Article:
Jonathan Biss

The reasons Beethoven is my man of the year

The reasons Beethoven is my man of the year
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I could have predicted that music would be the thing to sustain me in this strange, often traumatic year: it can be thrilling or consoling, aspirational or confessional, as the situation requires. It has so much to say about loneliness and, in spite or because of that, can make you feel much less lonely. And it is just the thing when you are one Zoom meeting or White House press briefing away from preheating the oven and crawling in. What I did not expect was that Beethoven would be the music that meant most to me in this time. Perhaps this was foolish: Beethoven has, after all, been my greatest obsession for much of my life. But his innate intensity, his permanently gritted teeth, would not seem to provide the needed antidote to all the tooth-gritting we’ve been doing in 2020. (If you’re looking for a Kafkaesque rabbit hole to go down, google ‘Dental issues during Covid’.)

But for me at least, he really was the man of the year. Aside from its greatness — which hardly needs to be explained, by me or anyone else — the reason Beethoven’s music has had such special significance for me these past nine months is that it is the product of a person who was profoundly alone, and who found remarkable power and possibility in aloneness. We can never know what music Beethoven might have written in a parallel universe in which he was not unlucky in love, misanthropic and, most crucially, deaf. But I can say with absolute confidence that it would not have been the music he did write. His ability to access his inner life so fully (and what an inner life!), to shrug off the musical language of his contemporaries and replace it with the dizzying and dazzling one he used in his last years, is surely at least in part a result of his extreme isolation. Viewed from the cold light of 2020, that is extraordinarily moving and highly instructive.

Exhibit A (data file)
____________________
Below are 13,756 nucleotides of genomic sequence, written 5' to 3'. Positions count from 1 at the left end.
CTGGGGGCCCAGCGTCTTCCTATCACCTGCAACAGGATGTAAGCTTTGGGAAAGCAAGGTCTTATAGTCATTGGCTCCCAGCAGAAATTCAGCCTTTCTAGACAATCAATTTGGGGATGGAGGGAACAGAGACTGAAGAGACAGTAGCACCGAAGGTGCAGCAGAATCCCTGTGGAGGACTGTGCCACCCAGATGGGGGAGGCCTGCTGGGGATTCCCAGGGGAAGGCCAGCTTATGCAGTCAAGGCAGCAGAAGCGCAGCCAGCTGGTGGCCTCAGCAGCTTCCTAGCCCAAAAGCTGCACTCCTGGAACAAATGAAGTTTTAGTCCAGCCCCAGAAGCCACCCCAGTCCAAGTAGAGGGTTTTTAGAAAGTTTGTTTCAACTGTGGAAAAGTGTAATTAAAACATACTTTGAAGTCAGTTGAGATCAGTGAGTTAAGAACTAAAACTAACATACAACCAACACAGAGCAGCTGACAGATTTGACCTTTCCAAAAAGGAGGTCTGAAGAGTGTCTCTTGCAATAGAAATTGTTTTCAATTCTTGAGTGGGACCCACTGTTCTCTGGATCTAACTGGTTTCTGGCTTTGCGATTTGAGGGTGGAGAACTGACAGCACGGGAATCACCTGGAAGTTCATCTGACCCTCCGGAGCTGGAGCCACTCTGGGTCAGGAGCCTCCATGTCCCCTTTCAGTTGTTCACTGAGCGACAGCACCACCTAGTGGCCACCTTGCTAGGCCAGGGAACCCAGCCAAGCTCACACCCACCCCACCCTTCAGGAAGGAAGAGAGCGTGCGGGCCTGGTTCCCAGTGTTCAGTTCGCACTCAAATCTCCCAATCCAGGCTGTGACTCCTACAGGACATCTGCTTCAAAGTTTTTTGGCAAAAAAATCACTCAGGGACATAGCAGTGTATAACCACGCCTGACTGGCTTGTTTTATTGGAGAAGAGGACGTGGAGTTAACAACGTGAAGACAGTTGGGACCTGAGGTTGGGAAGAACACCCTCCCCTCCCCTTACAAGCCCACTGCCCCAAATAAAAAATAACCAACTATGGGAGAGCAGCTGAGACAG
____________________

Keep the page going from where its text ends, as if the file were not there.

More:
This is an extract from Jonathan Biss's notebook for The Spectator's Christmas special